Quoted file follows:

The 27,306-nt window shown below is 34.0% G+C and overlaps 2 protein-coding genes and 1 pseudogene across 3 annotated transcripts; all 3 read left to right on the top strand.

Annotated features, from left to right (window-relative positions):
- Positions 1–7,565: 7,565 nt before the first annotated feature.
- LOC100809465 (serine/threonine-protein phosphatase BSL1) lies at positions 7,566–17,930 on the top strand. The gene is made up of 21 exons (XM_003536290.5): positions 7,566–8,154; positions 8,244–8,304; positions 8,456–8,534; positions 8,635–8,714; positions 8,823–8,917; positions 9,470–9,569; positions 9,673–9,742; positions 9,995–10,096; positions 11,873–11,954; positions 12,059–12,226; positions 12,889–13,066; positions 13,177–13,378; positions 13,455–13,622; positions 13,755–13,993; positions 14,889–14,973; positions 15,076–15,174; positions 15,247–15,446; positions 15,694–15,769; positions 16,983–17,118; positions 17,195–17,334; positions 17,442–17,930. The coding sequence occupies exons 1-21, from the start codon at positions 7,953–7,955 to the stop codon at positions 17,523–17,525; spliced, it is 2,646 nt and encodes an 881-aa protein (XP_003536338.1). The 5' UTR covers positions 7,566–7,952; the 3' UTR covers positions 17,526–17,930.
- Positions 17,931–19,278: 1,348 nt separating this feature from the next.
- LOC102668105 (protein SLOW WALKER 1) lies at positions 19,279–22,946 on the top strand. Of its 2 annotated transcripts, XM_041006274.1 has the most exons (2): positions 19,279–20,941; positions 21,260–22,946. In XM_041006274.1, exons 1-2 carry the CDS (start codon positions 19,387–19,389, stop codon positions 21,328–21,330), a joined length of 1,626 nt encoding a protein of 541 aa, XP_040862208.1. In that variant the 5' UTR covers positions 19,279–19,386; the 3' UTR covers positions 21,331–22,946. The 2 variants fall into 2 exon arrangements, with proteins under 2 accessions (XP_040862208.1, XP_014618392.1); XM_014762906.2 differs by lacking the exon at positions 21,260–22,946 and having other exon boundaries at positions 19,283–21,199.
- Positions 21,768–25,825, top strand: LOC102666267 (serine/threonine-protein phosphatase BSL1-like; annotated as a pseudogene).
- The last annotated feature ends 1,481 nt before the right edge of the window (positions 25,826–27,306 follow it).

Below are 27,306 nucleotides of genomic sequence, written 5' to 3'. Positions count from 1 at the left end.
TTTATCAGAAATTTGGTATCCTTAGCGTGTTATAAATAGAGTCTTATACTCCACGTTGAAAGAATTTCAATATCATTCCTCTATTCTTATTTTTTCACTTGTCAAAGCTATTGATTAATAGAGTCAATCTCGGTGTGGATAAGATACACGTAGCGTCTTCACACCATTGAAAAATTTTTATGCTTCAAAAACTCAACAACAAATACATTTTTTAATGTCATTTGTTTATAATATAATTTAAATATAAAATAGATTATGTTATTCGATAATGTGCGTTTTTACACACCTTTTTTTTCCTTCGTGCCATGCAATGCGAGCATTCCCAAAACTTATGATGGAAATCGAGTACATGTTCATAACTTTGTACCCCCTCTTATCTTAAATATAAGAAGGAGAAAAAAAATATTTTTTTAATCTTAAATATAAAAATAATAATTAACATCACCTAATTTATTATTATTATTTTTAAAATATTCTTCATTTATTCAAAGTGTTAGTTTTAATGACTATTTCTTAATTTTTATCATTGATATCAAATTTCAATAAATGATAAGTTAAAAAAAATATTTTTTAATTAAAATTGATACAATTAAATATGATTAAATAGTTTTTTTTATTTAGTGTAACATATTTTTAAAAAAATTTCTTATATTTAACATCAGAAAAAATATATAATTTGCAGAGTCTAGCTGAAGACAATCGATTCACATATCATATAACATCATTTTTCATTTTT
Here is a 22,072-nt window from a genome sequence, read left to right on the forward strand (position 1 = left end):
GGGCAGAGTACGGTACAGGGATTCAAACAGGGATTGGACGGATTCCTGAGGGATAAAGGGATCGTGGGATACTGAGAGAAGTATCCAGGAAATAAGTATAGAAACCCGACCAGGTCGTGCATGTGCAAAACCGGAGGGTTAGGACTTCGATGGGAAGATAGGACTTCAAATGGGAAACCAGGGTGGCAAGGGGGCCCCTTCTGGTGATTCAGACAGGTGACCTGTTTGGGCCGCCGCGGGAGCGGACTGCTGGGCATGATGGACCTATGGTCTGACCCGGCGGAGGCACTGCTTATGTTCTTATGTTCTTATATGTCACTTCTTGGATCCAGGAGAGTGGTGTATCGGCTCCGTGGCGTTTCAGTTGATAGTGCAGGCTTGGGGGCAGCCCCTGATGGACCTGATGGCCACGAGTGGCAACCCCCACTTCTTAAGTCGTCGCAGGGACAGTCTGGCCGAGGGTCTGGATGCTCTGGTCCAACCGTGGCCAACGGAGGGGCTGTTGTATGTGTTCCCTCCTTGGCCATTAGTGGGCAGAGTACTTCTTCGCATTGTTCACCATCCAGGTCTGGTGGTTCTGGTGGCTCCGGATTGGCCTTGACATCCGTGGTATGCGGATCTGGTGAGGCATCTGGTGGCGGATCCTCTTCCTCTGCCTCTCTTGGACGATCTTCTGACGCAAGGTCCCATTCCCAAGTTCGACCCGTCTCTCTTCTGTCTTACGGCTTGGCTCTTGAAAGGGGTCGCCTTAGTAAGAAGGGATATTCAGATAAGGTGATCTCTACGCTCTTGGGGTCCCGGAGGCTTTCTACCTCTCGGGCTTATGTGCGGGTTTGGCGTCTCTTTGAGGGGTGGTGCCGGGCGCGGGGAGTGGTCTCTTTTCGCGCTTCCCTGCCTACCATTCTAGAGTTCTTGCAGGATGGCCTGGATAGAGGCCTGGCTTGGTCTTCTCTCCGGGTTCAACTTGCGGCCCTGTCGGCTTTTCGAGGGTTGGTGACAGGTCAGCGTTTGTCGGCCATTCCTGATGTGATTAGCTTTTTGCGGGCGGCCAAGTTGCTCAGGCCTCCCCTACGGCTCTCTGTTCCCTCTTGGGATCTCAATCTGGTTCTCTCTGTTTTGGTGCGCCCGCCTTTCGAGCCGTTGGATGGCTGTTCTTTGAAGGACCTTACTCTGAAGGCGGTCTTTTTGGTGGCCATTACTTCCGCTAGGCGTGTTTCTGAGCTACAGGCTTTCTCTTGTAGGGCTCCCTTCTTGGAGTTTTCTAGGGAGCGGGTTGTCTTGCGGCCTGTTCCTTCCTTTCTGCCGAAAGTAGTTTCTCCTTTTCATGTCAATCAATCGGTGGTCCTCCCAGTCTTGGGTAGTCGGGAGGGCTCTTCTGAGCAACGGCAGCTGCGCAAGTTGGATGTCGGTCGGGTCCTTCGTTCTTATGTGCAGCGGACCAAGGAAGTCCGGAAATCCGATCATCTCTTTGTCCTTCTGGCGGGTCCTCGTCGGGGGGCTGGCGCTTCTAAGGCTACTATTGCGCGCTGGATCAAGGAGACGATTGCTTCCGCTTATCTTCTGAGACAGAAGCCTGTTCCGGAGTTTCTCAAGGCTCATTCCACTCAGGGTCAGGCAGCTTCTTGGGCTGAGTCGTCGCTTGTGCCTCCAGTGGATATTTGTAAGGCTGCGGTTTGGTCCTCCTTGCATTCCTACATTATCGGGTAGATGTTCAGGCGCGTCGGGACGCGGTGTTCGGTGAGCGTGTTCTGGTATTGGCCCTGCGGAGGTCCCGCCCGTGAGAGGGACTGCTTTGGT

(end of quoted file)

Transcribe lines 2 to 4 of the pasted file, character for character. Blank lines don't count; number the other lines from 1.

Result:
Annotated features, from left to right (window-relative positions):
- Positions 1–7,565: 7,565 nt before the first annotated feature.
- LOC100809465 (serine/threonine-protein phosphatase BSL1) lies at positions 7,566–17,930 on the top strand. The gene is made up of 21 exons (XM_003536290.5): positions 7,566–8,154; positions 8,244–8,304; positions 8,456–8,534; positions 8,635–8,714; positions 8,823–8,917; positions 9,470–9,569; positions 9,673–9,742; positions 9,995–10,096; positions 11,873–11,954; positions 12,059–12,226; positions 12,889–13,066; positions 13,177–13,378; positions 13,455–13,622; positions 13,755–13,993; positions 14,889–14,973; positions 15,076–15,174; positions 15,247–15,446; positions 15,694–15,769; positions 16,983–17,118; positions 17,195–17,334; positions 17,442–17,930. The coding sequence occupies exons 1-21, from the start codon at positions 7,953–7,955 to the stop codon at positions 17,523–17,525; spliced, it is 2,646 nt and encodes an 881-aa protein (XP_003536338.1). The 5' UTR covers positions 7,566–7,952; the 3' UTR covers positions 17,526–17,930.